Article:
Katie Hopkins, The specific things we can all do.
Prager U is looking at the impact of lockdown on our mental health and asking, “Was it worth it?”
In the last 30 days, around 40% of people have reported mental or behavioral health issues, 30% anxiety or depression, 26% trauma and stress and 10.7% have considered suicide.
You need to say it twice to stop yourself reading it like a shopping list. During lockdowns, one in ten people have considered suicide in the last 30 days. Look around you. One in ten.
We also know that statistically these figures will be an under-representation. People do not willingly share this kind of information about their darkest thoughts in hopeless moments. Suicide is a private thing, perhaps the most solitary act of all. Right up until what remains of you is found.
4 in 5 U.S. workers live paycheck-to-paycheck. What do you say to a father who no longer has an income to pay the rent? Or a mother made redundant in March with no money to buy food? For many of us work is about much more than satisfying bills, or a providing a home. There is dignity in work, and indignity in the losing of it. This is not unique to lower income homes.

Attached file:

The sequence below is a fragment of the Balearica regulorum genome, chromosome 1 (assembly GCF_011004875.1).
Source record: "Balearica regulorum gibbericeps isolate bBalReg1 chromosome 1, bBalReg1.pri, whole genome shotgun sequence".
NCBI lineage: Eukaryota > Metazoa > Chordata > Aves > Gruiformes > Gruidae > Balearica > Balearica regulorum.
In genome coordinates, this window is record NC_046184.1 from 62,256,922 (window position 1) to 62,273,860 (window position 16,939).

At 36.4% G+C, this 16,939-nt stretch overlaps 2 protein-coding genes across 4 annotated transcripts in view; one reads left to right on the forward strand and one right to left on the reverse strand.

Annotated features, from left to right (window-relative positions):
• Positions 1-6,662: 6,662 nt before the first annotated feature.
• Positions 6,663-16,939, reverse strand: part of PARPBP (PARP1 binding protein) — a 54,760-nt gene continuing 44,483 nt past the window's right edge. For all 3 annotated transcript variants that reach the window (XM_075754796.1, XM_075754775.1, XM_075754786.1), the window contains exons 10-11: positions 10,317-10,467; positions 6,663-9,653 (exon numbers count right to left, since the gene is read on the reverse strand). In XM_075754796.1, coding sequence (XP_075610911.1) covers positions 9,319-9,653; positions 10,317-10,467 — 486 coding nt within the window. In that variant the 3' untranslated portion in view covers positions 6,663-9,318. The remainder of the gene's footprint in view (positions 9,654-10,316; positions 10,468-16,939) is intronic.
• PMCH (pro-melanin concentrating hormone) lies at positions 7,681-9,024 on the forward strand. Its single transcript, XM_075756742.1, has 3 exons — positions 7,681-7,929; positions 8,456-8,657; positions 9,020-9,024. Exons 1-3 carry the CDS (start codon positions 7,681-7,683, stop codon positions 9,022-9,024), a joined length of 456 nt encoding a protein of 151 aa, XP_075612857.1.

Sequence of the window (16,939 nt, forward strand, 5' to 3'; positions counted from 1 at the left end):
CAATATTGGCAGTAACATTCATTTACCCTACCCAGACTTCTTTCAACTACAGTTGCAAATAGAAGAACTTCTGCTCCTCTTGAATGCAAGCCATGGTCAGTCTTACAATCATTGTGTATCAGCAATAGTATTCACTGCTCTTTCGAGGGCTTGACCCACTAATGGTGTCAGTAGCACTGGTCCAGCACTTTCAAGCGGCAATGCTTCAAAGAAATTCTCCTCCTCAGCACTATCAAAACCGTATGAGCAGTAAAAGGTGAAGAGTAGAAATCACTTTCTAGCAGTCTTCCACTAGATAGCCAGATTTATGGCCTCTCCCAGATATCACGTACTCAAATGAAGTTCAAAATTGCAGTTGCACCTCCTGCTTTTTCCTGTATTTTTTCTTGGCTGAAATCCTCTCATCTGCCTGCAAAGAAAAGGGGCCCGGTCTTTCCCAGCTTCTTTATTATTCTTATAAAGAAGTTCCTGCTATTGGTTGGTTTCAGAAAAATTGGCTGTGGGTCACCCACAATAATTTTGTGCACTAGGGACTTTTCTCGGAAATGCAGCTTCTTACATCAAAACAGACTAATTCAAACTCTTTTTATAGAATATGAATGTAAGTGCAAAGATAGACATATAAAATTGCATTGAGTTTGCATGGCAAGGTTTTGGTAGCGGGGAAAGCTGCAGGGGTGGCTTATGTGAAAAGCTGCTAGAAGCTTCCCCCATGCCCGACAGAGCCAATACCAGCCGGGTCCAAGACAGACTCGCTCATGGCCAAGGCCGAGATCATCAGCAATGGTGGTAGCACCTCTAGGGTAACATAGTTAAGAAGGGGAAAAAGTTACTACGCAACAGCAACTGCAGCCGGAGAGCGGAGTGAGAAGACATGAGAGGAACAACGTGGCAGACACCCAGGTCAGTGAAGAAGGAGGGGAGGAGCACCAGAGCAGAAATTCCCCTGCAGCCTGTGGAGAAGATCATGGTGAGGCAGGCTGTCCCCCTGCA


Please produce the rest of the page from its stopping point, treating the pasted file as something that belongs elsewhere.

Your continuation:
Articulating how it feels to lose purpose is hard. Lockdown is like being poisoned by a noxious gas no one can see, a kind of malaise that spreads when we are inactive for too long. This loss of purpose has seeped quietly into homes over lockdown, but its effects are starting to show.
Many of us — particularly those enduring harsher lockdowns in Democrat-run states or Australia and New Zealand — see the visible signs of these dry numbers shared by Prager U; petty bickering in grocery stores or on public transportation, physical violence over a row about masks, or personal relationships ending out of the blue.
Look at this image on the left of my neighbor on a flight from JFK to Los Angeles. What kind of fear drives a person to dress like this?
These mental health statistics show in the elderly too. Many are trapped in solitary confinement by their own fears, losing crucial skills like mobility and intellectual agility. My mum and dad are 70 and 72 years old. Before COVID they were never at home; it was a family joke that grandma and grandpa were always gadding about, holidaying or learning to dance at their sweet little dance class. Now they seem marooned.